Why to focus on this moment

The popular myth that goldfish have no more than three-second memories is just that, a myth. The truth? They’re actually rather good at remembering stuff way beyond this, almost certainly for three months or longer.

And in some ways this is unfortunate, because the idea of being unable to remember the past should in theory be an excellent way of reminding yourself to live in the present.

In fact, though, the present moment is the only moment over which you and I have complete control.

Can we change what happened ten days, or even ten minutes ago? No. What’s passed is in the past.

Can we truly predict what’s going to take place in ten days, or ten minutes? Again, no. In many ways the future lies beyond our control.

It’s in this current, present moment that we’re most able to choose what we do, and more importantly how we feel.

For instance, if you simply make yourself smile right now (and why not go ahead?) there’s pretty good evidence that you’ll trigger some of the same feel-good neurological responses that your brain experiences when you’re in a longer-term better mood.

Imagine. The only moment over which you have control is the present one, and you’re completely at liberty to decide whether it will be miserable or happy.

I think I know what I’d prefer, particularly when we also recognise that the longer-term future can simply be seen as a succession of present moments. It seems you and I have a lot more control than we might think.

And a lot more freedom than the average goldfish.

9 thoughts on “Why to focus on this moment

  1. “Can we change what happened ten days, or even ten minutes ago? No. What’s passed is in the past.”

    True, but the real ability here is how we can change how we view those events and how we perceive what happened ten days ago or ten minutes ago.

    Looking back on my childhood i have seen certain events thru the eyes of my 5 year old self, something that i seemed to have done for the last 35 years. This gave me a certain types of feelings and perceptions of those events which obviously directly effected the way i felt about them and the parameters involved.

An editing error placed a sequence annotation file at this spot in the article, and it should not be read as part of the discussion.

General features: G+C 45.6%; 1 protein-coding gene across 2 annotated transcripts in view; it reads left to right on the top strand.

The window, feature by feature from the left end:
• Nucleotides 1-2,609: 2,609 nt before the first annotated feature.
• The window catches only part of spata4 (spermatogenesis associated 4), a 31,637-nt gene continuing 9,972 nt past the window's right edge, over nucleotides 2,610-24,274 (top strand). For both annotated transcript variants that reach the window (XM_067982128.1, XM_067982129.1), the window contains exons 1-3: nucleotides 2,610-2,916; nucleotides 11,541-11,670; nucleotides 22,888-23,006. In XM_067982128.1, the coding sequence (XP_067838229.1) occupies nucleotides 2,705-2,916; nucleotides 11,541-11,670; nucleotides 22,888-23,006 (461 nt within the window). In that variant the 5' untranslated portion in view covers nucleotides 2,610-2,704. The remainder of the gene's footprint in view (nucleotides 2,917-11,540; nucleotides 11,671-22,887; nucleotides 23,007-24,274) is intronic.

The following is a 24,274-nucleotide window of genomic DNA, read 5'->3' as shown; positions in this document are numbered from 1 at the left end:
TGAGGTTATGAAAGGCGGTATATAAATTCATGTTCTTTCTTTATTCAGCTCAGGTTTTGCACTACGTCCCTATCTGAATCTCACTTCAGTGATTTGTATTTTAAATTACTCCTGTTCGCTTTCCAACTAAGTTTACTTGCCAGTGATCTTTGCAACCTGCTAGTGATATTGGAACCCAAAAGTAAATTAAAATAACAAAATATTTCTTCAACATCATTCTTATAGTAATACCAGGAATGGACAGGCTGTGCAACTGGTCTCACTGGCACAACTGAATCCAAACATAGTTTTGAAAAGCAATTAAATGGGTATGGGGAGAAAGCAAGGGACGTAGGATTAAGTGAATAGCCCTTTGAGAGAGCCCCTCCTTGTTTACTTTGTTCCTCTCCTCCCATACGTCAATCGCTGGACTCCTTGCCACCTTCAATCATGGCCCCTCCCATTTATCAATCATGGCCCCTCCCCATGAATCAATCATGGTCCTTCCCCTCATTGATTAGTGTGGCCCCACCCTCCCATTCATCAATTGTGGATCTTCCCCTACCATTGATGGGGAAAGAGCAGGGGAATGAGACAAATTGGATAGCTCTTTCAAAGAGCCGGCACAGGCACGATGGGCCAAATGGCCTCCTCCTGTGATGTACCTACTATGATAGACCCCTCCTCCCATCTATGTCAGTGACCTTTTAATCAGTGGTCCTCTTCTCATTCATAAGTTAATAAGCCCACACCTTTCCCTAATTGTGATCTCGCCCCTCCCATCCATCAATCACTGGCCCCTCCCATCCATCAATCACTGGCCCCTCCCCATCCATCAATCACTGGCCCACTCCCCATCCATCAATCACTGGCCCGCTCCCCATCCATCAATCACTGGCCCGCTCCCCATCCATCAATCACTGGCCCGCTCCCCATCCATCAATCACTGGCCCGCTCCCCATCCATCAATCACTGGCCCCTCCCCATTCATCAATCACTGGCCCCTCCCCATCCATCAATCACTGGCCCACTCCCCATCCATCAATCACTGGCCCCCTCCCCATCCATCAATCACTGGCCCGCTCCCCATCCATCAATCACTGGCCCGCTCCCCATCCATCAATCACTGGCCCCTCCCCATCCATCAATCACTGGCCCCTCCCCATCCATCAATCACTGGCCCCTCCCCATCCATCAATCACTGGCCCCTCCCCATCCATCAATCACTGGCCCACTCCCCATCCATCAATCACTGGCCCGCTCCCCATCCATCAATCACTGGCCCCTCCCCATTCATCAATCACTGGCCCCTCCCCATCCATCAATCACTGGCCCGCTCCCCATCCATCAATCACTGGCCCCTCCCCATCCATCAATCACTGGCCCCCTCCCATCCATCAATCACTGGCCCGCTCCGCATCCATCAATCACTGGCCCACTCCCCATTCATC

Not only did this have an effect on how i felt about the events specifically, but it also played a major role on how my general mental wellbeing was.

    Having gone thru massive changes in my life over the last two years, i have learnt that the man i used to be was completely defined by some of these key moments in my childhood.

    Walking thru life with the perception of my own personal history stuck in the viewing glass held by a five year old boy certainly seems a little dim now that i look back on it.

    Now, after the realisations of who i was and the actualisation of who i really am as Jonny has given me the perception in the history of Jonny that now is more aligned to my wiser adult self.

    So, true.. it doesn’t change the ‘what happened’, but for me it certainly has changed the emotional connect that i once had to these events allowing me to view those events in a completely different way.

    I’m not one who shares generally, not outside of my inner circle… but this article seemed to hit a spot that suggested a comment.

    I hasten to add that i am all for living in the moment. The moment is where we truly live life.


  2. Excellent. I shall endeavour to remember this one, Jon. Whenever I see a goldfish now…. You put it in such a way that my brain,however exhausted, can compute the information, and what you are able to do is such a precious a gift to have.

    And thanks,by the way, too!

  3. I totally agree about the value of focussing on the present moment, for all the reasons you give.

    However, I do have reservations about the ‘make yourself smile’ idea. For me it feels like the difference between a smile and a grimace of pain. I have spent my whole live ‘making’ myself do things – good things, beneficial things – to the point where, in the depths of depression, I was weeping as I ‘made myself’ brush my teeth.

    I have found it is more gentle to myself if I look for something, however tiny, that I know would usually give me pleasure, and do a sort of ‘remembered smile’.

    And thank you for explaining so clearly the importance of Now.


    1. Thanks Helen, what a great idea to find something to genuinely smile about. Right now I’m smiling about my almond butter and grape jelly sandwich, and knowing that I’m going to be in the redwoods this afternoon. So glad you shared that distinction with us. 😀

  4. Hi Jon Of course I know this but I always need reminding and the way that you have worded this message this time is especially helpful. I’m going to keep this for regular reference. Thank you

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